Agreeing to agree [Coalition over ideology]

As I’ve gotten older and seen how different movements work, I’ve noticed that, whether charitable or nefarious, the most effective movements have a small, malleable, and memorable set of core beliefs and tenets for their congregation.

John –

It feels so good to be back! I’ve only been able to differentiate day and night by the amount of buzz I hear outside. With my newborn’s eating schedule out of rhythm right now, we’ve gently tried to encourage him to take the 2-3 hours route so we can get some sleep in the intervals.

In your blog post, “Learning How To Be Principled,” you said:

“if [Matt Damon] met Kilian, or some of the other former TFA fellows like Sophia Pappas, Executive Director of the NYC Office of Early Childhood Education, or Jennifer Rosenbaum, Director of Instruction and Performance, he might think twice about refusing on principle. He might decide to use the recognition by the NEA as an opportunity to express a more nuanced opinion that might make a substantive difference […] his refusal to accept a recognition from the National Education Association on principle makes his passion in Washington look more like a publicity stunt than a passionate belief. It also casts whatever strides towards teacher voice that were gained in D.C. in the shadow of Damon as just another education advocate against reform. I don’t really think this is the case but it puts my own perspective in relief. How can we have strong opinions without arguing for arguments’ sake. In this case, disagreeing on principle actually made him seem less principled to me because he squandered an opportunity.”

Well, first, let me say that I found him fairly genuine at the protest, and the earnestness with which he approaches his work solidifies his solid reputation. Having said that, I don’t believe that all their contentions about Teach for America (and other alternative certification programs) are prudent. As someone who graduated from NYC Teaching Fellows, I don’t consider myself unprepared for the classroom. Frankly, some of us can jump in to the classroom and learn on the job for different reasons. It really depends on whether or not the school has the right staff to supplement the perceived lack of training for our newest teachers.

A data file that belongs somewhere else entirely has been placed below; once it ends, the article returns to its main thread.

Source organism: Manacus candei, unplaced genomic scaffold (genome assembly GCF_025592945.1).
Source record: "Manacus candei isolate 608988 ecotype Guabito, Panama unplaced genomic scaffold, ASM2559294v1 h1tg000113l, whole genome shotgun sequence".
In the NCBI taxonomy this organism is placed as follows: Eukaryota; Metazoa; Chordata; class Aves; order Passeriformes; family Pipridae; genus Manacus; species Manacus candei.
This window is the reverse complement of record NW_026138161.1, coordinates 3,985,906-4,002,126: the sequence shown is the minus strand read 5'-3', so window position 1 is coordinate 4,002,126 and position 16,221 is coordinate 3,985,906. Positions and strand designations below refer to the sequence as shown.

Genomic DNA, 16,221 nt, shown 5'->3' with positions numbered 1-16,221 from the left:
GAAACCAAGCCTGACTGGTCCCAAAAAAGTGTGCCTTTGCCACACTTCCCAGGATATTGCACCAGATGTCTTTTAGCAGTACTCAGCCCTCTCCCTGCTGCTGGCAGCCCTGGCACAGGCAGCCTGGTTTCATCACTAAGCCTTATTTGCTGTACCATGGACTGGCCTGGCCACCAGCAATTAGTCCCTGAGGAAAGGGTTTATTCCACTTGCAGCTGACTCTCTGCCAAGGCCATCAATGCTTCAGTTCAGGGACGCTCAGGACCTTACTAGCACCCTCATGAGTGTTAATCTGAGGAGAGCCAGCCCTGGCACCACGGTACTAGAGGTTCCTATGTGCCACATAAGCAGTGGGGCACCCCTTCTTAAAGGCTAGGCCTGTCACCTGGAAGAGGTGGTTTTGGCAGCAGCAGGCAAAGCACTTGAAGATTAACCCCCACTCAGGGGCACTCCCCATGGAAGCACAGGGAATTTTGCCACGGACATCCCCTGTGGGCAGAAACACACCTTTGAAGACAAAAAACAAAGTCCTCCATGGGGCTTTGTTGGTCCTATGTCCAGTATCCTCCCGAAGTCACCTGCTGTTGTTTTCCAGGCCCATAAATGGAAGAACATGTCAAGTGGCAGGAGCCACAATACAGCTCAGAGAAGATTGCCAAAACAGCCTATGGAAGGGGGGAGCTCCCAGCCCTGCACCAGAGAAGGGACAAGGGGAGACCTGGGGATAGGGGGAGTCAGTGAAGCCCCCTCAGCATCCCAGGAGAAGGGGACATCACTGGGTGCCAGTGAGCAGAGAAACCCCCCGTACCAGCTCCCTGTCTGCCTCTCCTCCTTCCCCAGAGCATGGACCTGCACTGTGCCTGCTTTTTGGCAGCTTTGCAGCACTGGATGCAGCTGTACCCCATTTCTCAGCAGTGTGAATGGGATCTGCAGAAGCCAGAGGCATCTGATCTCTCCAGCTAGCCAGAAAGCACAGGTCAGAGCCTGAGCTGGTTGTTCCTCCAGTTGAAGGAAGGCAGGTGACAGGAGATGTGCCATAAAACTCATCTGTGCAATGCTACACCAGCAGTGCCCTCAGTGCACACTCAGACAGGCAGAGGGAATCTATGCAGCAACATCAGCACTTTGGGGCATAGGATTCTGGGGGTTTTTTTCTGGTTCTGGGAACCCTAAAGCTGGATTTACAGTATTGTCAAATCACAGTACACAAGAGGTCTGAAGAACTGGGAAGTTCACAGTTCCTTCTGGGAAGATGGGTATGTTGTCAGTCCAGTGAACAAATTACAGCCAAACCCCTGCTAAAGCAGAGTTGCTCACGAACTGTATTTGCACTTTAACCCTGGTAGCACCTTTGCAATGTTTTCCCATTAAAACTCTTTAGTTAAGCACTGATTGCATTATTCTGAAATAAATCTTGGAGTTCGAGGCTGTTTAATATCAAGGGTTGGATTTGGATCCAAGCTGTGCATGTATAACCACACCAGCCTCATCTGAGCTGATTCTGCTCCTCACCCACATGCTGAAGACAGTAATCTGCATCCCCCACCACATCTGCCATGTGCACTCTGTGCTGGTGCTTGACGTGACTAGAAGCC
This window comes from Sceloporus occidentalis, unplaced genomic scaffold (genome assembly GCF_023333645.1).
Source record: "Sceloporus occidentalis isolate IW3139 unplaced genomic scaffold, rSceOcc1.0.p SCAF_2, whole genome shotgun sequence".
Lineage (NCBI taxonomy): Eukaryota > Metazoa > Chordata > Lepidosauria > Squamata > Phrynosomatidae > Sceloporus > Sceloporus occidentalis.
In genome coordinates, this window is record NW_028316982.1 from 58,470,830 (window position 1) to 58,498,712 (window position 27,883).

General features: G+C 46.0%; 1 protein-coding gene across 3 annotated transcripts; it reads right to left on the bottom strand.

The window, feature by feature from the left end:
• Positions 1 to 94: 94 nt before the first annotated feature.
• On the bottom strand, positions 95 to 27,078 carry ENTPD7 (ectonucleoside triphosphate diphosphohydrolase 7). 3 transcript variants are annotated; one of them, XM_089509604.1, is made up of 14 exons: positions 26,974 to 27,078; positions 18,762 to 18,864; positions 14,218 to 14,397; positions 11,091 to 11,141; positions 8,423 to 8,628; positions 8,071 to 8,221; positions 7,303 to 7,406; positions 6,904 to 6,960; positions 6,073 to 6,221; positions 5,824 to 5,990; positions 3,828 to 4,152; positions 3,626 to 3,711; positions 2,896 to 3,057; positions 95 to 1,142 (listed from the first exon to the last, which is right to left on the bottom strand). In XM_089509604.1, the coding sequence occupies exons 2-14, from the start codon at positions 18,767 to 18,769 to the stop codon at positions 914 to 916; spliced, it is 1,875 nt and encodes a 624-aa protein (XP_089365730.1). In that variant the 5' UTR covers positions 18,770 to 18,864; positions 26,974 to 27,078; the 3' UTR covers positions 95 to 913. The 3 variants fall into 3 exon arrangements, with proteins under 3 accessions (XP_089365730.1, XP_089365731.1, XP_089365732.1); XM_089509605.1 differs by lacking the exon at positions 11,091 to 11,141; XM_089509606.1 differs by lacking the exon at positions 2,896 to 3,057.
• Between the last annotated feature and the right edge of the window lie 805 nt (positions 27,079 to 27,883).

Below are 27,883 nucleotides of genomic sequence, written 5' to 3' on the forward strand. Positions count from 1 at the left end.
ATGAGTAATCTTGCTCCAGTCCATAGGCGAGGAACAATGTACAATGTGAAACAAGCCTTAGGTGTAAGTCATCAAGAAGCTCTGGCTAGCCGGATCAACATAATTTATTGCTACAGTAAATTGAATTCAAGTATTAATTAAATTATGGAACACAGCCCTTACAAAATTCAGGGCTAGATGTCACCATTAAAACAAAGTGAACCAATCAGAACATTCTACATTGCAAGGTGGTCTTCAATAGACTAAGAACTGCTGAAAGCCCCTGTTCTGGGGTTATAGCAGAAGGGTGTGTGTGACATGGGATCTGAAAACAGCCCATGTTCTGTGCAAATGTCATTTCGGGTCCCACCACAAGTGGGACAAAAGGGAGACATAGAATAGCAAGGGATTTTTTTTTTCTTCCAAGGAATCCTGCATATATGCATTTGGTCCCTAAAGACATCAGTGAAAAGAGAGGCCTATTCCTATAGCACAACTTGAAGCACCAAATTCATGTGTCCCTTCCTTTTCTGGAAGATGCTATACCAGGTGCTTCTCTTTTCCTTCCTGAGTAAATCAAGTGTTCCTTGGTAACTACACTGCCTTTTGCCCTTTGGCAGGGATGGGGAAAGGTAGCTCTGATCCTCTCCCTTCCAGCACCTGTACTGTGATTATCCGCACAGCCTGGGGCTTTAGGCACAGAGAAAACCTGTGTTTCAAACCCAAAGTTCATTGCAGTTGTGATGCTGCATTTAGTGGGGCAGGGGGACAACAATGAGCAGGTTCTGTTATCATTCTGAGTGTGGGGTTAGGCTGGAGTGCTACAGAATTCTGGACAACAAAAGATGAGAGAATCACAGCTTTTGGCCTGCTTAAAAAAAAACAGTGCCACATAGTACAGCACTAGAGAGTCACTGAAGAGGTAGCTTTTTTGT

But that’s the equivalent of pulling hairs. I do believe in the idea of teacher residency as a model for training teachers, and that seems to get the most bang for its buck. I also believe that we as a country can come up with a handful of tenets that we of like spirit can come up with that will generate the best achievement for students. When I was younger, I used to believe that having a really small unit of people who believed in about 95% of the same things can get the most accomplished. I used to believe that all the groups I saw running together all believed in the same things and had the same behaviors.

As I’ve gotten older and seen how different movements work, I’ve noticed that, whether charitable or nefarious, the most effective movements have a small, malleable, and memorable set of core beliefs and tenets for their congregation. Obviously, the core team of TEACHING 2030 represents that. The diversity in ed-thought reigned supreme over the diversity of experiences, but we all held a few core beliefs that make our partnership so unique. Items like student learning, teacher voice, and social value on education all matter to us, and we always took our conversations (and disagreements) back to that. We never needed reminders about respect, professionalism, and care because it was assumed that we had those three tenets concretely affirmed for us.

Some of this plays itself out in other venues where the amount of people is inversely proportional to the amount of tenets these people can agree upon. Once we strike a nice balance between those tenets. That’s why, unlike my colleagues who look for ideological purity, I can shake hands with a much broader set of people. Like Art Wise. Like Deborah Meier. Like Diane Ravitch. Like Pedro Noguera.

Like Matt Damon. I don’t know what else played into the decision of dissenting against the NEA award, but I wonder if there was more space to discuss the nuances of the alternative certification discussion. It’s my background and I wouldn’t know what to do myself if, after graduating from four years of undergraduate school, I’d have to go through another four years for education. Then again, Dr. Carlsson-Paige, Mr. Damon, and I agree on about 90% of things in education. Actually, Mr. Betlach might be in that boat as well. The passion for education is certainly there.

Let’s find a way to find those tenets we hold dear to us and build from there. I’m sure we can think of something.

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